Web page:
Photo/IllutrationA government-appointed council considering possible imperial abdication holds a meeting on Nov. 7. (Tetsuro Takehana)

Experts were divided on the possible abdication of Emperor Akihito, with one side saying his wishes to step down should be accepted and the other calling for him to remain in the throne.

The Nov. 7 hearing of the five experts before a government-appointed council was the first of three scheduled for November. The panel is headed by Takashi Imai, an honorary chairman of Keidanren (Japan Business Federation).

The five experts on the imperial family institution and history spoke for about 30 minutes each in the closed session.

Masayasu Hosaka, a nonfiction writer, and Isao Tokoro, professor emeritus of Japanese history of law and culture at Kyoto Sangyo University, indicated support for a special measures law that would only allow abdication by the current emperor. Their stance was based on the condition that the Imperial House Law would be later revised to allow for abdication by all subsequent emperors.

“Because the emperor has made clear his feelings, it behooves those of us in the present generation to create a new Imperial House Law,” Hosaka told reporters after the hearing.

He referred to the video message by Akihito broadcast to the nation in August in which he indicated a desire to step down and allow his eldest son to take over.

During the hearing, Tokoro said that while the special measures law should be enacted as quickly as possible, the desirable alternative was to revise the Imperial House Law if at all possible.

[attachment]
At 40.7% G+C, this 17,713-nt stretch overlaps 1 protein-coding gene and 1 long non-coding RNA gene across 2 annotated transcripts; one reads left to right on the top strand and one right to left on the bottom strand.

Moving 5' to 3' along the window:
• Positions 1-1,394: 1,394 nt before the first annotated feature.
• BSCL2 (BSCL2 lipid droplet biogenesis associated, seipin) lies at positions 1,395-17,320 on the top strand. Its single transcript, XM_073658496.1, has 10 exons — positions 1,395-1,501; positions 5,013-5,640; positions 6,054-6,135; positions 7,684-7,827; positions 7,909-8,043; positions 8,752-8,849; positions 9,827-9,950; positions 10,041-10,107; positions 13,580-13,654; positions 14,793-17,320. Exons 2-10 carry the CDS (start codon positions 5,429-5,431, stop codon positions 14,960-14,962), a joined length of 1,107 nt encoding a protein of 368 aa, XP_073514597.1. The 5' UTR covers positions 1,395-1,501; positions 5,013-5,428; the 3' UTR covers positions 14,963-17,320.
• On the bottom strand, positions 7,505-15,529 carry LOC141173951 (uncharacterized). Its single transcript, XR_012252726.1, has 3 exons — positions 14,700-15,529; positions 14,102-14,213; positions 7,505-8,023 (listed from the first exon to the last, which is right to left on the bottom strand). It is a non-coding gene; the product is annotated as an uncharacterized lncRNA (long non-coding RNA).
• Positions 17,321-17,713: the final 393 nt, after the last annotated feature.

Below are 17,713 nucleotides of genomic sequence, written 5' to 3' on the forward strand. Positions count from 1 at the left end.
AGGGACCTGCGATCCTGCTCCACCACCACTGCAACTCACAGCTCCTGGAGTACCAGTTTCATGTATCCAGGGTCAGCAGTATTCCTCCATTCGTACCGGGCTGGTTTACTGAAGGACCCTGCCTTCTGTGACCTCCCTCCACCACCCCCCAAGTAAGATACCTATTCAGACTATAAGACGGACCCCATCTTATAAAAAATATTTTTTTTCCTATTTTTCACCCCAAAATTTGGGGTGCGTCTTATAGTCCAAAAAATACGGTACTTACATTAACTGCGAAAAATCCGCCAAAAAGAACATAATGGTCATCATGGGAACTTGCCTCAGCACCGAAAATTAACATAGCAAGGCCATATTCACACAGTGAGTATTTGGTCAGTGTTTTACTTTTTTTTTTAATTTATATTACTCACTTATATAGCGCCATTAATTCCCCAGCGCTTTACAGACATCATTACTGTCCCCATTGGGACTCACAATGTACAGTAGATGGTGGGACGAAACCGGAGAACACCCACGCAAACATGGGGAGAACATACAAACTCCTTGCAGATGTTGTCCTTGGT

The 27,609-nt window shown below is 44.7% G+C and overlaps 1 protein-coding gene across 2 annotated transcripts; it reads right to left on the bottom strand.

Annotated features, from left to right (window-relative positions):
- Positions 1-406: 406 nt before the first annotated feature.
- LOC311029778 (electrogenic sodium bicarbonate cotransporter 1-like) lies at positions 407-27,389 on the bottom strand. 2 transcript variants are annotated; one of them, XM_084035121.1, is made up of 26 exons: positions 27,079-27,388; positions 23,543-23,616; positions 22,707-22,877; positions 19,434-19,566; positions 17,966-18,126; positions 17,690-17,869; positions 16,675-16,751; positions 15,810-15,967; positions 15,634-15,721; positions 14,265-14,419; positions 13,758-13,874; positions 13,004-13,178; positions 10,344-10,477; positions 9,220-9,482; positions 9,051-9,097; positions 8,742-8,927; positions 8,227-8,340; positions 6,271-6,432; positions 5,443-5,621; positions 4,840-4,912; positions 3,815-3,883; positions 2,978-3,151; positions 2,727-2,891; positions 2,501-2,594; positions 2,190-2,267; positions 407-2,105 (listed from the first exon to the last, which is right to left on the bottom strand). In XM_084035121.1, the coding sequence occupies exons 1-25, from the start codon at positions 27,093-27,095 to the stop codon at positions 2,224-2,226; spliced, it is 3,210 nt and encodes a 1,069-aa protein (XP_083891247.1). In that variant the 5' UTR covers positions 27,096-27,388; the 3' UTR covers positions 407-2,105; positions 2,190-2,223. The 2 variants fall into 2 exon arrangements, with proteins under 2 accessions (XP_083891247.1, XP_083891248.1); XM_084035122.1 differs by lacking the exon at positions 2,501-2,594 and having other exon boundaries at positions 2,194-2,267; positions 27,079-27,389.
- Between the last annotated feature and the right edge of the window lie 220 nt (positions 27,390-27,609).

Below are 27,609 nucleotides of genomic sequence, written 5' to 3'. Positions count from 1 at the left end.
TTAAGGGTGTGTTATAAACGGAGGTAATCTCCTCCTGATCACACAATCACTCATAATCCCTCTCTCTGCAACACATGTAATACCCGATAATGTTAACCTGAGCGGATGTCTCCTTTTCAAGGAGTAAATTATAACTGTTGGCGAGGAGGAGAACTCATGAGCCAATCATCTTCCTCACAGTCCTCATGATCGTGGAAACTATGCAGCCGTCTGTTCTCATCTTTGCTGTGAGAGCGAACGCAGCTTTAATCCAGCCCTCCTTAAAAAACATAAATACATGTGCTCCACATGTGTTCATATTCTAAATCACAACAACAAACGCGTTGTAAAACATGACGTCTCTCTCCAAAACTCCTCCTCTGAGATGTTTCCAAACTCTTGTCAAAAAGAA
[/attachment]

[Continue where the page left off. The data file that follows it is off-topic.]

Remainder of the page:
Sukehiro Hirakawa, a professor emeritus of history at the University of Tokyo, and Yasuo Ohara, professor emeritus of religion and administration at Kokugakuin University, opposed abdication.

After the hearing, Hirakawa met with reporters and touched on the fact that Akihito outlined what he considered the emperor’s public duties during the August address.

“It is not rational to allow the emperor to abdicate because he feels he cannot fulfill the duties that he himself defined,” Hirakawa said.

Ohara said the current regent system should be used rather than allow for abdication.

The fifth expert who spoke was Takahisa Furukawa, a history professor at Nihon University. While taking a cautious approach to abdication, he also said that revising the Imperial House Law was the preferred course if abdication was to be allowed.

Furukawa later told reporters that passing a special measures law to allow for abdication in response to what the emperor said in his address could be considered a violation of the Constitution, which prohibits the emperor from having political authority.

Also on Nov. 7, Yasuhiko Nishimura, vice-grand steward of the Imperial Household Agency, held a news conference in which he stressed that it would be difficult to drastically reduce the number of official events that would require attendance by the emperor.

Nishimura explained that one reason for the increased burden of official duties was that the number of member states in the United Nations has more than doubled since the Showa Era (1926-1989). That means sharply more audiences by the emperor with ambassadors who assume their posts in Tokyo, as well as with Japanese ambassadors before they go abroad.

There has also been a large number of international conferences in Japan that the emperor has to attend, Nishimura explained.